Breaks between the numbers in the set are as intense as the performance—the audience is entranced with the complexity of the music and the virtuosity of the musicians and keeps screaming for more. The peak of the evening is “The Dance of Maya.” It opens with a series of ten syncopated and sinister guitar notes that scale a musical ladder. Each measure jumps into the next as if a beat has dropped away someplace—then the ladder collapses and ascends again. The phrase is magnified by a wah-wah pedal. The notes sound as if they are being spoken aloud using a vocabulary that is totally new to me—yet somehow, I understand it. Something is coming to presence in our shared Winterland reality, penetrating our ears, and then dissipating into memory. Then I understand—it is illusion that is drawing us to the spirit of the depths. I remember what maya means.
At the third iteration of the phrase the violin cries like an invisible demon that has been hiding in the recesses of the hall—maybe under the balconies or in the far-off corners where the incense smoke lingers. The volume grows. The ladder phrase reaches its peak, and then with no warning the music transforms to—boogie-woogie! The dread evaporates. I still can’t count the beats—there’s not exactly four beats to a measure. One is missing—where does it go?
My inability to count the rhythm does not matter because the music alters—again the change is startling. Nothing stays the same in this composition. The guitar works out a droll phrase inside the boogie, the drums take off like a jetliner, and McLaughlin starts a solo that escapes the gravity of the deceptive boogie-woogie that anchors it. Cobham’s snare drum envelops the guitar tightly as if there is a percussion solo within the guitar solo. Another sudden change—the boogie-woogie phrase is enmeshed in the sinister ladder once more. A coda emerges, six notes of dark laughter, the last of which is held for countless beats as the guitar fires streams of notes like a machine gun discharging hard diamonds—the violin squeals like an angry cat—the piano unfolds a magnificent arch of tricky arpeggios—the tom-toms roll—until the music halts with a sudden shriek, accentuated by McLaughlin dragging his fingers across the steel windings of the guitar strings.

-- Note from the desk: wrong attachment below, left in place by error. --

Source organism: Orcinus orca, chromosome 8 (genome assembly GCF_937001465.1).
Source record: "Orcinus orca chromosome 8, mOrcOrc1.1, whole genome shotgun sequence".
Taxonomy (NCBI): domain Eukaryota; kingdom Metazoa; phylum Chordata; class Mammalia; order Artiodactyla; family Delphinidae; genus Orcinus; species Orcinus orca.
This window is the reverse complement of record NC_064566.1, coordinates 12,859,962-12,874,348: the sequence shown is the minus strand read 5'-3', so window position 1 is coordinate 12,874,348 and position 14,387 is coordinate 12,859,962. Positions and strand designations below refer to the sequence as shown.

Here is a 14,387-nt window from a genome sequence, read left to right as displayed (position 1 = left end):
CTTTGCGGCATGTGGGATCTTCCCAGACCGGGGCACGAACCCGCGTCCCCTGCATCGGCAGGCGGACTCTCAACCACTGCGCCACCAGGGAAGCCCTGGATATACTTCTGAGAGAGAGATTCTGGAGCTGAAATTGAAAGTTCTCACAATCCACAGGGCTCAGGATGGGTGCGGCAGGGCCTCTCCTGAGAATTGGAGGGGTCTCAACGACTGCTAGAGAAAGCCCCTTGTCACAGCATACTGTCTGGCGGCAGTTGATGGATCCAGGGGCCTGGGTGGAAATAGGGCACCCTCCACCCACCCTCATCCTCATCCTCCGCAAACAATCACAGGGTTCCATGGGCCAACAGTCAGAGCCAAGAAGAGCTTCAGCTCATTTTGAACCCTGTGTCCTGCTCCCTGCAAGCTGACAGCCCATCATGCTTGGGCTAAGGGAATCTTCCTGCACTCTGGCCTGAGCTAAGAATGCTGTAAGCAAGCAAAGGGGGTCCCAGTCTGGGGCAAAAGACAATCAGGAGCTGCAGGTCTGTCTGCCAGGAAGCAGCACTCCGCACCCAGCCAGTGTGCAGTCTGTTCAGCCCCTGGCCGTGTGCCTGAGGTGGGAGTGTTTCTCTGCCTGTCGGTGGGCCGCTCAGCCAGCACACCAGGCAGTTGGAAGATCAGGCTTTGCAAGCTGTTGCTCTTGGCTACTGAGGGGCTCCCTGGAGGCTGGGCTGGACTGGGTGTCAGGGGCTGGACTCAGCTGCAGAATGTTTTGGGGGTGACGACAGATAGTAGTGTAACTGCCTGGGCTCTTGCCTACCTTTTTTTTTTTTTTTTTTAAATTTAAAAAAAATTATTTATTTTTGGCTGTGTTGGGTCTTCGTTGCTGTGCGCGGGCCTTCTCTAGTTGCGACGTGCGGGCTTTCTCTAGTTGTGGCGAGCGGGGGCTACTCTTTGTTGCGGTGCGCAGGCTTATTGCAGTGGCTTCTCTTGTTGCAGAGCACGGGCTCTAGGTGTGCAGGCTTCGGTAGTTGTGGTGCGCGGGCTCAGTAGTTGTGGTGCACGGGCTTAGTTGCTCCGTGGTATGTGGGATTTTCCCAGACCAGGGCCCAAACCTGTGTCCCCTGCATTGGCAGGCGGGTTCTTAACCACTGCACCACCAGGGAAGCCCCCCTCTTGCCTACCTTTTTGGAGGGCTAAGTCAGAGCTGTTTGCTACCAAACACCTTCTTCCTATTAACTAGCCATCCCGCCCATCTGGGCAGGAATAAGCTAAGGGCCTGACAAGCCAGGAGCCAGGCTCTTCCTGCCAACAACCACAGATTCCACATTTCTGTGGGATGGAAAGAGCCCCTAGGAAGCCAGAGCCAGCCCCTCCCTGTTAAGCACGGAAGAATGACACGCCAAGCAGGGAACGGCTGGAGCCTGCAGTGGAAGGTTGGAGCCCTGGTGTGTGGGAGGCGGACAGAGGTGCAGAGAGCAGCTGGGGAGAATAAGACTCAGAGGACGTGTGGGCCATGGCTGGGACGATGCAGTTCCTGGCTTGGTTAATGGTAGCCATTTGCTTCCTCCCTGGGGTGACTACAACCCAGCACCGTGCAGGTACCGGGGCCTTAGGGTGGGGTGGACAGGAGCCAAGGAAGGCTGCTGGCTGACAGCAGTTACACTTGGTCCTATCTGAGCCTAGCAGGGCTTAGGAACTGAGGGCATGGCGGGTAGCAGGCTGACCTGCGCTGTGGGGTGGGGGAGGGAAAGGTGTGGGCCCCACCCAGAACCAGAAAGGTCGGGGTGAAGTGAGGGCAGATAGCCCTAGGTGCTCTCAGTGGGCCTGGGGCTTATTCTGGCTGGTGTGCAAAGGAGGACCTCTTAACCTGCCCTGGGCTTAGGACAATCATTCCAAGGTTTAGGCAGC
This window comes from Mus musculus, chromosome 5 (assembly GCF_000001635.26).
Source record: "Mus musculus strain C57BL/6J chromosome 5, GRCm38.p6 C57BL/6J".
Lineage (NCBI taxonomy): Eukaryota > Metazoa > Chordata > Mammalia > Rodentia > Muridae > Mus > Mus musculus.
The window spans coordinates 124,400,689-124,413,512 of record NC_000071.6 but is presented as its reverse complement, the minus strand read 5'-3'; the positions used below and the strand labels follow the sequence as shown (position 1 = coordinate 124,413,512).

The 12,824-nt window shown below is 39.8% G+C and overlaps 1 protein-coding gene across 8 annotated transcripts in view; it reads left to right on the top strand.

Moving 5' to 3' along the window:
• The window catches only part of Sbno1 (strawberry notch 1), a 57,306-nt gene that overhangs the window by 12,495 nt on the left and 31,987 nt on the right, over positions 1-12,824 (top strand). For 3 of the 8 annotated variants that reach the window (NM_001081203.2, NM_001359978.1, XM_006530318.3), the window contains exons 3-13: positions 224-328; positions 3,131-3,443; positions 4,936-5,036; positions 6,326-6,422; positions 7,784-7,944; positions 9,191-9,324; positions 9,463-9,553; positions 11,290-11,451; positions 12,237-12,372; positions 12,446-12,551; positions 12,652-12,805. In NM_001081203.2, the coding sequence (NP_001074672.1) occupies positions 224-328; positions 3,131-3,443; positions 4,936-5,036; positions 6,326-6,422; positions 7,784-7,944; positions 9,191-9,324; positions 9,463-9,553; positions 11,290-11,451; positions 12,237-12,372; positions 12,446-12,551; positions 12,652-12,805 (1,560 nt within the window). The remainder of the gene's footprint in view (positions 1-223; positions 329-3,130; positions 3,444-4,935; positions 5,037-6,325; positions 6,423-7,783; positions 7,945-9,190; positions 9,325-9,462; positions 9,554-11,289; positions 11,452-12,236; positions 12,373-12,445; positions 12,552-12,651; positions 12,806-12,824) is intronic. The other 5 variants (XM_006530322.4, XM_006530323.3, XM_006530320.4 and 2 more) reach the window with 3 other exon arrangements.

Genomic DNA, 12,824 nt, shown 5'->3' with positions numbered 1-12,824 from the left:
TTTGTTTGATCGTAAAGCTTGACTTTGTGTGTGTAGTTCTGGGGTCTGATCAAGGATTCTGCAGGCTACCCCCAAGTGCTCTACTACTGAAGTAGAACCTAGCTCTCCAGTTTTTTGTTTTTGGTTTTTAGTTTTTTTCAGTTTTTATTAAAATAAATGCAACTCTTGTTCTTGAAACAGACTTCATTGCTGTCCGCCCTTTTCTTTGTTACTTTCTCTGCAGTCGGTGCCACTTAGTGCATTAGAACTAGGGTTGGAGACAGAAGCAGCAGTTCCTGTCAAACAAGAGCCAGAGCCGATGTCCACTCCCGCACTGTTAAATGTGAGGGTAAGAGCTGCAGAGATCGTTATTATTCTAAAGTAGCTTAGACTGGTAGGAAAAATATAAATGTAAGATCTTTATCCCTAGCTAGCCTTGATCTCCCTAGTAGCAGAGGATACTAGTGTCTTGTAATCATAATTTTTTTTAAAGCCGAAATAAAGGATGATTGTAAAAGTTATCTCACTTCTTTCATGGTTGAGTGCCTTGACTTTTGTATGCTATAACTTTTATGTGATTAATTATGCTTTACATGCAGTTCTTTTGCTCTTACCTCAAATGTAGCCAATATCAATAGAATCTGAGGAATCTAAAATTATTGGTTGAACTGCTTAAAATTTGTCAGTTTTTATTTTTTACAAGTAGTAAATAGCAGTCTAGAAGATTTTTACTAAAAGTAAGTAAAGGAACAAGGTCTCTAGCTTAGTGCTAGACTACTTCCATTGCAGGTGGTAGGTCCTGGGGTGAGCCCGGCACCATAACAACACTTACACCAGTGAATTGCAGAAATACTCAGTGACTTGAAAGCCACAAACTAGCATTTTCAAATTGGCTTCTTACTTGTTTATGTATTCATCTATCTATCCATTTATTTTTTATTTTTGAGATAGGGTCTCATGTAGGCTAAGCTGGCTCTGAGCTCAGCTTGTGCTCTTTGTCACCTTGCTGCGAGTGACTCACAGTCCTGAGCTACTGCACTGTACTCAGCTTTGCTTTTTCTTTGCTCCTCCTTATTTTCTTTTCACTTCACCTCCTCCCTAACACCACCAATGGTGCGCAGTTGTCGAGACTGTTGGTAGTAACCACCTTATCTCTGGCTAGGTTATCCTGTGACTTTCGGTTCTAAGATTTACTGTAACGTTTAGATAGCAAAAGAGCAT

The roaring of the crowd swirls through the vast space of Winterland like waves pounding the shore in a storm. Everyone is on their feet. All these people have come to see ELP—who now seem irrelevant. There is a mystic element in this performance—the incense and the moment of silence make it a ceremony rather than a diversion. The music is a direct plunge into the ocean of divine presence like the transformational music of Pink Floyd—but those musical forms were familiar. The Mahavishnu Orchestra is unencumbered by vocals and lyrics. The music changes relentlessly, stops, restarts, and breaks off into unfamiliar territory with no warning. The pace is frenetic—and I am crammed full. My cerebral appetite has been satiated.
During the intermission between the two bands I feel an abrupt desire to return to my dorm room and sleep off the evening. There’s no point in telling my companions that I want to leave—that I’m finished and have heard enough. Nothing can top the Mahavishnu set. I do not want to create a fuss. Despite my sudden lack of craving for more music, my companions are still anxious to see Emerson, Lake & Palmer.